When is Different Not Different?

An MDM solution must be able to tell the difference between how data is represented versus what it represents. This is just another of the complications that MDM architects must deal with when designing a solution.

By Martin Dunn

Core

Processing

What does an MDM Hub and a game of golf have in common? Both have participants that are likely to be separated by several decades.

This generation gap leads to some interesting MDM situations (and some interesting golfing situations but they extend beyond the boundaries of this article). Consider this example of a legacy mainframe record for the University of Wisconsin compared to the data stored within the MDM Hub.

 

There are many differences between the records but only one that really represents a difference in business information. The key is to be able to separate differences that matter from those that don’t.

 

Case

Most legacy systems literally shout I’M OLD MAINFRAME DATA in uppercase only. Modern systems prefer the more pleasing Title Case. Case differences don’t represent a difference in business data so we treat fields like Street and City as identical values.

 

Name 1

The Name1 field is clearly different but means the same thing. The mainframe system holds a contracted version of the university name to squeeze this name into 30 bytes. This contraction is typical of mainframe data where each byte was valuable. If we want to compare the source record to the Hub we need first to transform the mainframe data by expanding contractions. The expanded Name1 data can be considered equivalent to the hub data but not identical.

 

Street and City

Street and city are identical between the two systems (ignoring case). The equivalent Name1 and the identical Street and City data is enough for us to consider these two records to be good match pair even though there is a serious defect in the complete mainframe address.

 

State

There is a Madison in California but there is no N Charter St in Madison California – and it’s certainly not where the University of Wisconsin is located. It is no surprise that the mainframe data has no Zip code as the address has clearly never been validated. Within the MDM Hub we apply USPS address validation to figure out which Madison is correct based on the Street and also to lookup the Zip+4 code for this address.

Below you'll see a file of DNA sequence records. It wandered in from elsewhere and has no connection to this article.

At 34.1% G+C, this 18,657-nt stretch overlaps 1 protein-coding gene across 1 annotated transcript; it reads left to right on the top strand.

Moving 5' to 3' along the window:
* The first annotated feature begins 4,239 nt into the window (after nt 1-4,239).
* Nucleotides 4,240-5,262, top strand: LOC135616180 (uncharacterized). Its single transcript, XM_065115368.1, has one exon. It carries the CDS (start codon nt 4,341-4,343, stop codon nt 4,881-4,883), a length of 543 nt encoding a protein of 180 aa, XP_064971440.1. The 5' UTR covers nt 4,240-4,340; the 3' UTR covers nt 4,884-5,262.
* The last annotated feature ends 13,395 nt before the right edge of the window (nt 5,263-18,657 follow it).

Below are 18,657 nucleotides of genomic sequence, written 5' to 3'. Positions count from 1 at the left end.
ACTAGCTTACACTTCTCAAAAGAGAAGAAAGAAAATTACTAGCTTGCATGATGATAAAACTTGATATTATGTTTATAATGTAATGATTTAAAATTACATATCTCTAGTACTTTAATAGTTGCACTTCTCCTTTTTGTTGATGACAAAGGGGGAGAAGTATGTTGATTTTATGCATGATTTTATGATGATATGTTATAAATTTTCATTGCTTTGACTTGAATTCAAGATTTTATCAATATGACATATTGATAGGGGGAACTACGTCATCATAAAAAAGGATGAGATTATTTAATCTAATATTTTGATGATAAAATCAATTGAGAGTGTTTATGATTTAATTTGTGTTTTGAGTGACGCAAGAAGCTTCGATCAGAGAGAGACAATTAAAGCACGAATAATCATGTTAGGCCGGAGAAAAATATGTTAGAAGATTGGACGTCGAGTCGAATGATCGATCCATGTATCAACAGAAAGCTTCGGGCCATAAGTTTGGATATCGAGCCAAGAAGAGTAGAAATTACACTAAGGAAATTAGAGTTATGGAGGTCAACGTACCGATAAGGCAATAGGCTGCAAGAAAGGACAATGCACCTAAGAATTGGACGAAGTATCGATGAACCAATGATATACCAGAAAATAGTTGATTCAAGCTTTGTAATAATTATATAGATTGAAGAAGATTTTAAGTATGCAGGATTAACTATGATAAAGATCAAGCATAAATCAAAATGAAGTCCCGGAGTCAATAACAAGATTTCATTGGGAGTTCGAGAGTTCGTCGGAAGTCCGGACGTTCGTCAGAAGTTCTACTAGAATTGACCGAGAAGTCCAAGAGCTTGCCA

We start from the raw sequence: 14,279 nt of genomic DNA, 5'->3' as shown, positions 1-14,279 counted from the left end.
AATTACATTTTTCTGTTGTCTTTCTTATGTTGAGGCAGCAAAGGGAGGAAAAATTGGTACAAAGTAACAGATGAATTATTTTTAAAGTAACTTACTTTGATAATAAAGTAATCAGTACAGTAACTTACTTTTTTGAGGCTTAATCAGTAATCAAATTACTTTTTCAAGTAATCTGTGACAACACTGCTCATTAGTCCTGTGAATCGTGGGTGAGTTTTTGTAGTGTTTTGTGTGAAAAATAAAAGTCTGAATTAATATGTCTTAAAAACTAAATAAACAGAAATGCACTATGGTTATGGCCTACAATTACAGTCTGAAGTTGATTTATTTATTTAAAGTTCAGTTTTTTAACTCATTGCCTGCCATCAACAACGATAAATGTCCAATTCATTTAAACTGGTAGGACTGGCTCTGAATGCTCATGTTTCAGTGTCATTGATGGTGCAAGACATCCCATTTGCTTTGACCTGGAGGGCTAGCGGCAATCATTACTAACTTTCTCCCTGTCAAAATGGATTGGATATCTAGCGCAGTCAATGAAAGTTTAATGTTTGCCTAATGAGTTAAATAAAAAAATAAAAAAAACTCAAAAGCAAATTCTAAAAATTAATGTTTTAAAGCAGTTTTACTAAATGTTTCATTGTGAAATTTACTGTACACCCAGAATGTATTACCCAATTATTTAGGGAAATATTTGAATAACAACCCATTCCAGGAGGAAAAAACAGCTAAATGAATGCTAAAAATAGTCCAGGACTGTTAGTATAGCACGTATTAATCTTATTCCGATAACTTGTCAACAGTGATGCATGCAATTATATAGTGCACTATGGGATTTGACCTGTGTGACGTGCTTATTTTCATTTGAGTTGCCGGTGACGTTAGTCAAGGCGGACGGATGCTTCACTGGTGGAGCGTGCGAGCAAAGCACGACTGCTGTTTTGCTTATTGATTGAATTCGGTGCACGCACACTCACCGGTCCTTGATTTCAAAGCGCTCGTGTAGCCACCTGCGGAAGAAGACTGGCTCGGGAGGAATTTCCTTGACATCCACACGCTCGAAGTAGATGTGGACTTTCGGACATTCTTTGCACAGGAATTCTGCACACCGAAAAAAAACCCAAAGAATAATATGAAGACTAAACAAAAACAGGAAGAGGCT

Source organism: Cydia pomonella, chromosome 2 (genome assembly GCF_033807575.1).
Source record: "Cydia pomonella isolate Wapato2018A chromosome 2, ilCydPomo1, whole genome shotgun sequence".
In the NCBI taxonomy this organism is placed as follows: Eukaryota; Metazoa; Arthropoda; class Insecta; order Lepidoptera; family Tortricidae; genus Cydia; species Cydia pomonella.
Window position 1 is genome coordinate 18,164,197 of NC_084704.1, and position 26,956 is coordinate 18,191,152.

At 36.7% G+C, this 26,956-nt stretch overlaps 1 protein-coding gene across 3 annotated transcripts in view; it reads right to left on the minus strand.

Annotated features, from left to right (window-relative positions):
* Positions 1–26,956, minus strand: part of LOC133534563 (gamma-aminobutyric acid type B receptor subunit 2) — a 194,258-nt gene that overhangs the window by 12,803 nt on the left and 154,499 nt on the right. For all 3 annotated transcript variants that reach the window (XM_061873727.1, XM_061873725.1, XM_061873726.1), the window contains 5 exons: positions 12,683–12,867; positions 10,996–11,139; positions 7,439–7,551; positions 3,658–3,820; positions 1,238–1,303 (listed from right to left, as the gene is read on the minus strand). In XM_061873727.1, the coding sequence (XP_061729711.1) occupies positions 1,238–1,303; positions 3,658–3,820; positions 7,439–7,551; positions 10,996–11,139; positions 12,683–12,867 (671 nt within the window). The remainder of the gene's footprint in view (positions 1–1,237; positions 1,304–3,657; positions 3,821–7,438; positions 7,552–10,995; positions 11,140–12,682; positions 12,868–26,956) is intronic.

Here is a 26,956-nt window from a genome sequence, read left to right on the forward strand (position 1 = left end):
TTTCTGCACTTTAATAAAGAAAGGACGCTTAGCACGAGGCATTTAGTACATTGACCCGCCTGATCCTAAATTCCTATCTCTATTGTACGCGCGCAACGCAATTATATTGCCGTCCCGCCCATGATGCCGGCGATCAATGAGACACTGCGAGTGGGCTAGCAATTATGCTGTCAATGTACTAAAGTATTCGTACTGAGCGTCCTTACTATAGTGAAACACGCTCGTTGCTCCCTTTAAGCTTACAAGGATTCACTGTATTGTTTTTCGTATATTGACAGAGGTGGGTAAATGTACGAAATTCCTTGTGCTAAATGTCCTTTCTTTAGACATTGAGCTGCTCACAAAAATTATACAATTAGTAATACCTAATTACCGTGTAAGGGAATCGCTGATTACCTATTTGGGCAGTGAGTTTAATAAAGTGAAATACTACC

Comparing the Records

 

So, an MDM comparison of the two records yields:

  • There is no difference between the business meaning of Name1. As the mainframe system is unable to hold the expanded Name1 there is no need to communicate a difference back to the mainframe.
  • The mainframe has an incorrect address and requires an update to State and Zip.
  • The mainframe only holds a 5 digit Zip code and therefore only receives the first 5 digits. The mainframe zip is now considered the same as the master even though the master holds an expanded form of the Zip.

When the mainframe is updated with the changes it is able to consume we end up with the following.

 

The MDM Hub will treat these records as equivalent representations of the same business information.

Summary

 

The MDM process must consider the technical restrictions of contributing systems when making comparisons between information. The MDM Hub must be able to distinguish between how data is stored and what it represents.

Martin Dunn

Author

Martin Dunn was the co-founder of Delos Technology which developed the MDM technology marketed under the Siperian brand. The Delos MDM technology introduced many MDM concepts that are now widespread within the MDM discipline including a data steward console to adjudicate match results, opt-in synchronization, cell level delta detection and the concept of measuring trust.

Martin is now a partner with Gaine Solutions and continues to advance the techniques by which enterprise Master Data is managed.

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